well, there isnt a 3400+ as such.
Actually there is a 3400+ it's just not at all common.
Dale - the cas latency and cycle time effect stability more than they do bandwidth. The middle numbers effect bandwidth. If you OC'd to say like 205 and loosened your timings to 3-3-3-8 from 2-2-2-5 you'd lose bandwidth, but if you were at like 220+ with 3-3-3-8 you'd have a gain in bandwidth for sure.
Well, it is not really clocking down. It is like this.
Stock: Ram ratio 4:3; FSB 200/800; RAM 266/533 4-4-4-12
OC (the specific config I am mentioning): Ram ratio 1:1; FSB 266/1066; RAM 266/533 3-3-3-9
Does that make since?
lol no it doesn't really make sense, not to me anyway.
There is no 'stock ratio' for the RAM...it's completely dependant on what you have your CPU at.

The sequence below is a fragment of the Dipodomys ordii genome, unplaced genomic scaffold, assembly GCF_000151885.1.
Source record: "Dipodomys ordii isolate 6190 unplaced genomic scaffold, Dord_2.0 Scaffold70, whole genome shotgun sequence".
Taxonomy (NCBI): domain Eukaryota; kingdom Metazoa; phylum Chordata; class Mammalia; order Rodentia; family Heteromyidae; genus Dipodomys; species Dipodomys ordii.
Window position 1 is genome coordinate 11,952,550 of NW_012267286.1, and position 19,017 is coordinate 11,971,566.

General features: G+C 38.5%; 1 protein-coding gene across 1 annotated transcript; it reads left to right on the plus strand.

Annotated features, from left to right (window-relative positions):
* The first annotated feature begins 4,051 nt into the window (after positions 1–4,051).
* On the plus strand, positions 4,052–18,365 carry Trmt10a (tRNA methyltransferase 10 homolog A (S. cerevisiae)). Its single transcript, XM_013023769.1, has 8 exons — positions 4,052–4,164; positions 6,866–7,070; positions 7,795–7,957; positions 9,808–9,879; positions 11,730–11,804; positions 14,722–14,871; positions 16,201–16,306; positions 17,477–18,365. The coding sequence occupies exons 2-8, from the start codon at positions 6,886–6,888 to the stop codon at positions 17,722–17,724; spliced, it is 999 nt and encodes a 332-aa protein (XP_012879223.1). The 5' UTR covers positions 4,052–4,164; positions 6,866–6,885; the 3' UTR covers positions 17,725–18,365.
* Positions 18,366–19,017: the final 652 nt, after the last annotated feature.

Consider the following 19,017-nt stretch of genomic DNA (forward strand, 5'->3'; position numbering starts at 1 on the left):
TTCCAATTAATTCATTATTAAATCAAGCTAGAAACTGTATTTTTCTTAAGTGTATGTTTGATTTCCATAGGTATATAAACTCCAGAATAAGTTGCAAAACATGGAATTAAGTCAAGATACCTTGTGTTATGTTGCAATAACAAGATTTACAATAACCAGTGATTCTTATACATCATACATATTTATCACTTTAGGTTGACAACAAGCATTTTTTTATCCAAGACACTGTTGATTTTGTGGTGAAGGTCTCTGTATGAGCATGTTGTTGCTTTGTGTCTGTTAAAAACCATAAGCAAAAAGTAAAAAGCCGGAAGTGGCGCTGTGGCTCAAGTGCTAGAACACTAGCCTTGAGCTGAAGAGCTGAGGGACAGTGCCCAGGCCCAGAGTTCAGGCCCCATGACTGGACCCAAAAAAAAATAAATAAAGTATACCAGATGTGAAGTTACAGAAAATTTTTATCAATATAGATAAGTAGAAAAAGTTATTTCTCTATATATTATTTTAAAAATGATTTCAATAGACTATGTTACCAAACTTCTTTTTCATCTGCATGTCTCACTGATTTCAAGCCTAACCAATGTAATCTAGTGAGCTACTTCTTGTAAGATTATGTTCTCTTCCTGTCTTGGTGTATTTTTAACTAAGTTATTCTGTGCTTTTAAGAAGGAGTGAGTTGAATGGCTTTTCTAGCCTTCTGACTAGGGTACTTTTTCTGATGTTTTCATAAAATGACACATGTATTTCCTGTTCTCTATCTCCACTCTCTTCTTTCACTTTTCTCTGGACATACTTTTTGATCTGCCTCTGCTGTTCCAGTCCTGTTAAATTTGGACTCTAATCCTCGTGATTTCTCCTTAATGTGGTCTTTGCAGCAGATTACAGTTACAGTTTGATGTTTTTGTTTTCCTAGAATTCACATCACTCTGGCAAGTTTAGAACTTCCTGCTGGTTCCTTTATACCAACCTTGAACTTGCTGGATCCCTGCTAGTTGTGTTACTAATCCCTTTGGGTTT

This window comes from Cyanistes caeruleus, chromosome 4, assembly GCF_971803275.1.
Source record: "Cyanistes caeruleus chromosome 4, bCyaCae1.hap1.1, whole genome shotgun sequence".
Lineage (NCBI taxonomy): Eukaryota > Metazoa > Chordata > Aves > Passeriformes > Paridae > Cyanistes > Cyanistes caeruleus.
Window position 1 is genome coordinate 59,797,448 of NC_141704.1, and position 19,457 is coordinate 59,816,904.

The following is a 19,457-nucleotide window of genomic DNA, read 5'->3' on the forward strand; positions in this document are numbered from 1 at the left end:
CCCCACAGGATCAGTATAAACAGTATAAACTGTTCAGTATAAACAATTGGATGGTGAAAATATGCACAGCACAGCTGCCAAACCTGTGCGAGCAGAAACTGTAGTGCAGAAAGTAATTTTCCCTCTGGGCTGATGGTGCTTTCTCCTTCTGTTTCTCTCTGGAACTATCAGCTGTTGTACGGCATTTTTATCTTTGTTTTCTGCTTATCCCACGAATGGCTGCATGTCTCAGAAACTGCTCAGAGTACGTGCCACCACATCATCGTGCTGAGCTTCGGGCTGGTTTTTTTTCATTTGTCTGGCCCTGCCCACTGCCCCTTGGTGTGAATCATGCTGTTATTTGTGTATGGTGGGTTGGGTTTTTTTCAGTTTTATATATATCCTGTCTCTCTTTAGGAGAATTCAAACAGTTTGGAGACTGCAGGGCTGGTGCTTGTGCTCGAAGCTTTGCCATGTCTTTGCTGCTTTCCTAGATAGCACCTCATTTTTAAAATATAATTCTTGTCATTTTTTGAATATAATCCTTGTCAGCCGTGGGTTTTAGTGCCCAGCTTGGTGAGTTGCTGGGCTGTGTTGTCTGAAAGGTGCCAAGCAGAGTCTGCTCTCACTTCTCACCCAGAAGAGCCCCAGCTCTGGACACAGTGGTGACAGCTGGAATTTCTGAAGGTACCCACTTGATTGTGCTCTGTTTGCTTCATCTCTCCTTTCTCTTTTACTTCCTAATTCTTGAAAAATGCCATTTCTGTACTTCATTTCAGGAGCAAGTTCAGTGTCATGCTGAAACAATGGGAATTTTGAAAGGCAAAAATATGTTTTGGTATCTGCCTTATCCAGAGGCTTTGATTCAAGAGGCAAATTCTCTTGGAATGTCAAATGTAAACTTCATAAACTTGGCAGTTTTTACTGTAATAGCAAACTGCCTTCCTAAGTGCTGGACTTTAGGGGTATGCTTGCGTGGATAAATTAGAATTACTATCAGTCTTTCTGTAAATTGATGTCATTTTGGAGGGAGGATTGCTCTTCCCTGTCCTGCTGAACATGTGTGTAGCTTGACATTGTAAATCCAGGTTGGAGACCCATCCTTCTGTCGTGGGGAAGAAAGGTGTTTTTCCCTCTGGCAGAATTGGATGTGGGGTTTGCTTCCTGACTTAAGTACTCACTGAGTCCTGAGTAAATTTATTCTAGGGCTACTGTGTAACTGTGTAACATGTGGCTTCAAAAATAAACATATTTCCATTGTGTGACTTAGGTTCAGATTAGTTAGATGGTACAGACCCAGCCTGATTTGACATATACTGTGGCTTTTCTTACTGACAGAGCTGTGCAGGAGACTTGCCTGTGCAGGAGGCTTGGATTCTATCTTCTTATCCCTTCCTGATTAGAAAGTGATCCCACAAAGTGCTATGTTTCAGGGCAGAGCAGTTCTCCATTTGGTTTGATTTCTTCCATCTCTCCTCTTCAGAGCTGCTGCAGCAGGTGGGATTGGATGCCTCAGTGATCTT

If you have your RAM at 266MHz, but you use tigher timings, that's still not overclocking, because you aren't pushing the spec'd speeds at all..it's just 'optimizing' if you will.
Charles - You don't have to full understand what each timing does per se....you just gotta know the simple basics like...as the MHz go up your timings must become relaxed and more voltage will be needed to be added to the RAM to increase stability.
Memtest86+ loops and prime95 in blend mode are good for testing the RAM, but as I've found out, gaming is the ultimate test for stability.
Go there, scroll way down to DRAM TIMINGS and it will give you more info than you really need lol. That will explain what you need to know as far as the timings and how they relate to stability or bandwidth